Review: Free mobile-friendly Web design frameworks

Twitter Bootstrap, HTML5 Boilerplate, 52Framework, 320 and Up take sting out of building websites for both large and small screens

By Serdar Yegulalp, InfoWorld |  Mobile & Wireless, 320 and Up, 52Framework

A Bootstrap sample page at two different widths. Note how various elements, such as the top menu, reflow and reorganize themselves automatically.

HTML5 Boilerplate It's tempting to say HTML5 Boilerplate has everything you need. I'll play it safe and say it has just about everything you need, and maybe a few things you didn't realize you did. It's freely available under the MIT license.

Boilerplate's developers bill it as "the professional frontend developer's base HTML/CSS/JS template for a fast, robust and future-safe site." An important difference between Boilerplate and Bootstrap, for instance, is that Boilerplate doesn't come with an out-of-the-box look and feel. It's for Web developers who want to create a look and feel from scratch, preferably with a good pre-engineered foundation.

The way Boilerplate is built, and especially how it's optimized, reflects a strongly developer-centric attitude toward HTML. A designer can build on top of Boilerplate without worrying that her design will cause Boilerplate to degrade in efficiency or break the backward compatibility (IE6, for example) built into the framework. Pages are meant to load fast, asynchronously, and without blocking elements.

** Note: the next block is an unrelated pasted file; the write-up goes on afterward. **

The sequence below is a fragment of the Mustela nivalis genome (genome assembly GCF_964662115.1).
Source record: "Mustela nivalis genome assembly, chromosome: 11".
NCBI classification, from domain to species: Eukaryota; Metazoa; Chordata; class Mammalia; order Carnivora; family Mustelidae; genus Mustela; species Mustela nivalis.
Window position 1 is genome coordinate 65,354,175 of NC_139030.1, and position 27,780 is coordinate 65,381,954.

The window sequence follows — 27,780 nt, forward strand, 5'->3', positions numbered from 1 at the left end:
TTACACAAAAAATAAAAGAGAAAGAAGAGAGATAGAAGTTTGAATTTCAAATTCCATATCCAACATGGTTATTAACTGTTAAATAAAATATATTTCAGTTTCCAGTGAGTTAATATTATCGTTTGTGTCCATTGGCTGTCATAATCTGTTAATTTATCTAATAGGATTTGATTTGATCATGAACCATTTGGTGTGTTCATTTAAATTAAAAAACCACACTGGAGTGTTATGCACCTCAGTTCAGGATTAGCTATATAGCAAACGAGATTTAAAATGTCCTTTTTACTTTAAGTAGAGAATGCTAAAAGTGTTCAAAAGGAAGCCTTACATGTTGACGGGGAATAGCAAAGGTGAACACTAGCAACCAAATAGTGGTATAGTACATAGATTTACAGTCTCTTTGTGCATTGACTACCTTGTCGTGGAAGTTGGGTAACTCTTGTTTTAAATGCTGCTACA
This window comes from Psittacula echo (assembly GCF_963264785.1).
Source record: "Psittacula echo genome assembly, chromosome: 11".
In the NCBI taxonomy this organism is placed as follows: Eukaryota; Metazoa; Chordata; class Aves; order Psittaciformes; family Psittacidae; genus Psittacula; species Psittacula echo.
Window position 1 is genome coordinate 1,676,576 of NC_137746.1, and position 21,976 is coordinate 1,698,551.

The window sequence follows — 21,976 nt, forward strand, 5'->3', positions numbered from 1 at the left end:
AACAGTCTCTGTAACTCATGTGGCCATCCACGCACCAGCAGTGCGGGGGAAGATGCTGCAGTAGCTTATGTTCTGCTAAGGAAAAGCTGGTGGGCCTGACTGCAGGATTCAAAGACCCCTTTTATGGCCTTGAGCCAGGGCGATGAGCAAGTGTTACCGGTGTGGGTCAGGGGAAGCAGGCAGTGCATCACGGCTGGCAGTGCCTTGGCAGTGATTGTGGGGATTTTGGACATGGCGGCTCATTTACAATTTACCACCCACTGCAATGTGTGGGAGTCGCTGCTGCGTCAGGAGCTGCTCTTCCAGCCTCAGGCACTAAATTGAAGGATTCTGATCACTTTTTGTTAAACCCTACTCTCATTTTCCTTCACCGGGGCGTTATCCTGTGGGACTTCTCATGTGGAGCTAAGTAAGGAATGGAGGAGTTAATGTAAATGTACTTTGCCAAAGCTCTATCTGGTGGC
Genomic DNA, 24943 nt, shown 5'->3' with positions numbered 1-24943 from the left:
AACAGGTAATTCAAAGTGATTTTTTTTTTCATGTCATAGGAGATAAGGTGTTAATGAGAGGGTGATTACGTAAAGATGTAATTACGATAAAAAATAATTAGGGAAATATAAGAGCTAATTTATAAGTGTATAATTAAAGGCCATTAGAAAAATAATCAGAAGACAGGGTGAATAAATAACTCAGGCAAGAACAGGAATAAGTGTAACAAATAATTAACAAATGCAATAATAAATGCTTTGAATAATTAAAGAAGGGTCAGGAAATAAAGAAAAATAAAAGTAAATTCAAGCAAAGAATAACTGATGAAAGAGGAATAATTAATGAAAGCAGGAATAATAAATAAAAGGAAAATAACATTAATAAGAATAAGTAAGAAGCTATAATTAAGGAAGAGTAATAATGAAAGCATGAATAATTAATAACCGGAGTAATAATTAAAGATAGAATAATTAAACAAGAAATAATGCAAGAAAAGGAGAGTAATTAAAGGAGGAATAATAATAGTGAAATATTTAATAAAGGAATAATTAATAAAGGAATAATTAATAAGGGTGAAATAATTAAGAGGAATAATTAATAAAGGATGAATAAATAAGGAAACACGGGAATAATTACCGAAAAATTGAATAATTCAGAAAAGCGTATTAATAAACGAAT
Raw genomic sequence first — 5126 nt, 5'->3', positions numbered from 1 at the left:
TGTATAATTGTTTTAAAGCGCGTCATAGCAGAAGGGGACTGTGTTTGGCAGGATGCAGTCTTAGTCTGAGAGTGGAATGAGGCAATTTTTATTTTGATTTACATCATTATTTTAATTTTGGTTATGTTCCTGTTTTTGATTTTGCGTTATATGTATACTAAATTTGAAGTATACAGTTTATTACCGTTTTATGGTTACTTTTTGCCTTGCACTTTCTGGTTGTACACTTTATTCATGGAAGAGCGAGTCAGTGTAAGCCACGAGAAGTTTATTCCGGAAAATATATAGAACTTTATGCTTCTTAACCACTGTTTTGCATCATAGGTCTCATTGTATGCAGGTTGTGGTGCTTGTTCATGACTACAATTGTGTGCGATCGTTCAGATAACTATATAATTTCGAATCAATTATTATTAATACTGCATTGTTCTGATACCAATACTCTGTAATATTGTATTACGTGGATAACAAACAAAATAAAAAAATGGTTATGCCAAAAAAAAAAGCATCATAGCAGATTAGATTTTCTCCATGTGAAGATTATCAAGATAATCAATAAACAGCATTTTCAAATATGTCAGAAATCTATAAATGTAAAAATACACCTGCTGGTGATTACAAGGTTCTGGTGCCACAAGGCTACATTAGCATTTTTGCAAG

Like Bootstrap, one of the best things about Boilerplate is that it's built with both mobile and desktop browsers in mind, with utility classes that require minimal work to support different screen sizes. Boilerplate has also been designed with some thought about how to best optimize it for different servers -- IIS vs. Apache, for instance -- and so comes with best practices for different server configurations.

Boilerplate can be customized via an interactive online utility named Initializr (which can customize Bootstrap as well). You start by selecting either a "classic" or "responsive" version of the template, with the latter tuned to provide fluid resizing of elements. The "responsive" version is probably the best place to start, since just about any device worth its salt will be able to use it, and it'll provide that much more utility automatically. You can also incorporate Modernizr or HTML5shiv for backward compatibility, automatically include Google Analytics code, and so on.


Originally published on InfoWorld |  Click here to read the original story.
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